Juice cleanse diets are a popular trend to many people especially at the beginning of the year. They say these diets are good for detoxification, prevent colds and even cancer, not to mention “weight loss” in the big picture. I tried it and it felt good. Although… I was wondering on how it really affects other people. So I made a research.
A natural juice every now and then may be good for your immune system or even to your overall health. Take note however, that it has pros and cons. Too much of a lemonade for example (like for weeks), is not beneficial. It may cause more acidic reactions to your digestive system like an acid re flux. This can do more harm than good to your health.
What is Juice Cleanse Diet
Throughout a juice cleanse, an individual limits their diet program to simply taking the fresh juices of fruits and veggies. It also includes water for between a couple of days to weeks. The program focuses on fresh juices. Those canned and unpasteurized ones are not included in the option.
People have usually two options to obtain fresh juice:
- Buy them straight from a fresh juice manufacturer, or
- Make their own
In Lemonade Diet or also known as the “Master Cleanse”, you are only permitted a salt-water drink, a “lemonade,” as well as an herbal laxative tea for that first ten days of the program. You cannot have solid food, and also you can’t consume alcoholic beverages.
After ten days, you will be able to progressively add back meals, only a couple of in the beginning. Beginning with juice and soup, and resulting in raw fruits and veggies. Following this, the program requires eating hardly any meat with no dairy.
You should have more patience aside from discipline. Effort. Effort. Effort.
Will you lose weight?
USnews.com says, “How could you not, with nightly laxatives and so few daily calories (650 is about one-third of the number most adults are advised to get)? But don’t expect lasting results: You’ll mostly be losing water weight and lean muscle mass—not fat—and fasting may stall your metabolism, making you more likely to regain once you resume a normal diet.”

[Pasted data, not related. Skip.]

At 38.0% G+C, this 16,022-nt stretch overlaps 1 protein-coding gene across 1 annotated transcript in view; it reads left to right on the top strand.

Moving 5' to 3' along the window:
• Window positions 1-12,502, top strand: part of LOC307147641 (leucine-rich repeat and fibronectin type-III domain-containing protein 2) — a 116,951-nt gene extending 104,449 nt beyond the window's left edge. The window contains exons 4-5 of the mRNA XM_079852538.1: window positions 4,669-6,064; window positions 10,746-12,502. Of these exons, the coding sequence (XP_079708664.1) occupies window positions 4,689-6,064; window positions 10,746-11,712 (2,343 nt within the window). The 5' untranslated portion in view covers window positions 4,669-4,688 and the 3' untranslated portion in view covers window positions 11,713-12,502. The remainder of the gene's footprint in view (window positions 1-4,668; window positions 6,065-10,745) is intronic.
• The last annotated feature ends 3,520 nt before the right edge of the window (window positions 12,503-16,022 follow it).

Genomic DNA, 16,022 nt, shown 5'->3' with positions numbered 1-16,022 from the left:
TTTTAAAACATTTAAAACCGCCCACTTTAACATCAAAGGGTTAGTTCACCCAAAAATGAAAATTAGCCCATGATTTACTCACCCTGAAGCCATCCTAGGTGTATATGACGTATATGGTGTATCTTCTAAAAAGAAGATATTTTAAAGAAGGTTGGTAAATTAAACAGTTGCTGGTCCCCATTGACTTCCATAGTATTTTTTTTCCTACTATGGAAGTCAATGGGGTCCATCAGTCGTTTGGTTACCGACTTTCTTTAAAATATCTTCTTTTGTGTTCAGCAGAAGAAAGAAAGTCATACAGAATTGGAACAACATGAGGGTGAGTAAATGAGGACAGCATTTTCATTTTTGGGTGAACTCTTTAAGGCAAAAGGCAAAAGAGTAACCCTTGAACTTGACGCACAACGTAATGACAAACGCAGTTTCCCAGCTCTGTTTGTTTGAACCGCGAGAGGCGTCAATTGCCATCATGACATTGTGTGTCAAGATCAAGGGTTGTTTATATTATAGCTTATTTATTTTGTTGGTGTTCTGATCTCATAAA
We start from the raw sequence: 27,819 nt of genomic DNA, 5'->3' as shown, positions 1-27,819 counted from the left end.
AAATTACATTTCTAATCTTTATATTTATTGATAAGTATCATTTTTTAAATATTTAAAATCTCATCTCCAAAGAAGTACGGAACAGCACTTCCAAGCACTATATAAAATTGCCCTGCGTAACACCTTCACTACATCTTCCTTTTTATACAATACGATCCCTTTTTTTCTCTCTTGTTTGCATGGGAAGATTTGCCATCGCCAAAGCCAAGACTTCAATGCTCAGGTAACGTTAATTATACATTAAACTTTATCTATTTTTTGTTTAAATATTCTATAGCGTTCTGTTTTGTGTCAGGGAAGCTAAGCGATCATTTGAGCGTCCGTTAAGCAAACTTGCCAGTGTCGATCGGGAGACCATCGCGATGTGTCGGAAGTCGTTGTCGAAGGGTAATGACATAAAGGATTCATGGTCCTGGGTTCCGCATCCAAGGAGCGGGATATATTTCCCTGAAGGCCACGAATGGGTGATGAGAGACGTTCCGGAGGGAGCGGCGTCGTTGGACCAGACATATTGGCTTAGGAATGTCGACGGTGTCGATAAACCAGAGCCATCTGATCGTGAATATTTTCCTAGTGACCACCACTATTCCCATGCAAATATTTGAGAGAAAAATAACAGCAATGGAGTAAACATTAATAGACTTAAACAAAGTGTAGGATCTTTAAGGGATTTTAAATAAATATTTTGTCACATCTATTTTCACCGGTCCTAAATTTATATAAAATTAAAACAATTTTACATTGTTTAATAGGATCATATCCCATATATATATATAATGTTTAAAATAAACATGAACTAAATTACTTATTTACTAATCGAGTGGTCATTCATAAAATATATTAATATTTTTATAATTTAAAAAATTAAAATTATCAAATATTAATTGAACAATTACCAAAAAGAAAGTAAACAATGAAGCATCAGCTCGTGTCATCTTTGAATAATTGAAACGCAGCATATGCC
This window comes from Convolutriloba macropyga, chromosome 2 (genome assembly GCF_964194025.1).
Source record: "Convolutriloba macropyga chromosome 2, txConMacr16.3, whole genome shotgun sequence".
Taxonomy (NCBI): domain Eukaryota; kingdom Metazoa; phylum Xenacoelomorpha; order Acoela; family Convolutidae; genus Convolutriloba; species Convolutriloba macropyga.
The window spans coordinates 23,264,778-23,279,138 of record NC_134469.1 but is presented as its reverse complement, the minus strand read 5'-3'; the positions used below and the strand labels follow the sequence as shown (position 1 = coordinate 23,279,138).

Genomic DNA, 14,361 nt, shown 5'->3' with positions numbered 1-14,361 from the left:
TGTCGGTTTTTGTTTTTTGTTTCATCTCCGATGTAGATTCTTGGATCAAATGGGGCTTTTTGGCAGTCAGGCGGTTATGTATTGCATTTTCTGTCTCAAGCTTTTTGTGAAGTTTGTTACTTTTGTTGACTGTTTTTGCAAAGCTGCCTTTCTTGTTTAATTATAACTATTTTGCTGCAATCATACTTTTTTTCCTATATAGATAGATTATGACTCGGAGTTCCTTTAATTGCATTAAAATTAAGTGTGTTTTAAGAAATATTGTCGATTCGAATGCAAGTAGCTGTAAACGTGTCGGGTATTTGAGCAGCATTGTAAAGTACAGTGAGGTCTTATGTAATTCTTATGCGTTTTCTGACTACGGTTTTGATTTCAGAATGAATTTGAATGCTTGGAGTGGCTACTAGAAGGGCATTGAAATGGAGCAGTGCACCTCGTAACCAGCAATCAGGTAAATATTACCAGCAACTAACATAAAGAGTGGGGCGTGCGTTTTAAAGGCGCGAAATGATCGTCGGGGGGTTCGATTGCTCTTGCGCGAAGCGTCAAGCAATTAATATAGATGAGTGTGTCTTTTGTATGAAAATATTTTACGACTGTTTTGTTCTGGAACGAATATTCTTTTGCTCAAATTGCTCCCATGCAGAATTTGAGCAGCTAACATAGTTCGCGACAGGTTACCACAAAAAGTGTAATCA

What about cardiovascular health benefits?
According to health.USnews.com says, “While weight loss typically leads to heart-health benefits—like reduced blood pressure and a decrease in “bad” LDL cholesterol—studies have shown that continuously gaining and losing weight, and being on low-calorie diets long-term, can stress the heart.”
Livestrong.com explains, “without sufficient calories and nutrients, the Juice Diet can cause low blood sugar levels, tiredness and physical weakness. Since we also reap fluids from foods such as fresh fruits and vegetables, soups and milk, you may experience dehydration.”
So the ultimate question is,
Does it really work?
Dr. James Dillard, assistant clinical professor at Columbia University College of Physicians and Surgeons in New York City comments, “There’s nothing wrong with going on a juice fast for a few days”. “But it’s not a great way to lose weight, because you’ll gain it all back — you yo-yo. It’s just like the Atkins diet. The weight you lose is water weight.”
According to WebMD, “Because you’re getting so few calories, you’ll probably lose weight. You’ll also be losing muscle, bone, and water. And you’re likely to gain the weight right back.”
The answer is no.
“There’s no proof that detoxifying leads to long-term weight loss. Plus, you don’t need to detox your body — your liver takes care of that.”
That means you have to take care of your liver if you want your detoxification really great. And “for lasting change, you’re better off eating a healthy diet of fruits, vegetables, whole grains, low-fat dairy, and lean proteins like fish, skinless chicken or turkey, and healthy fats like olive oil.”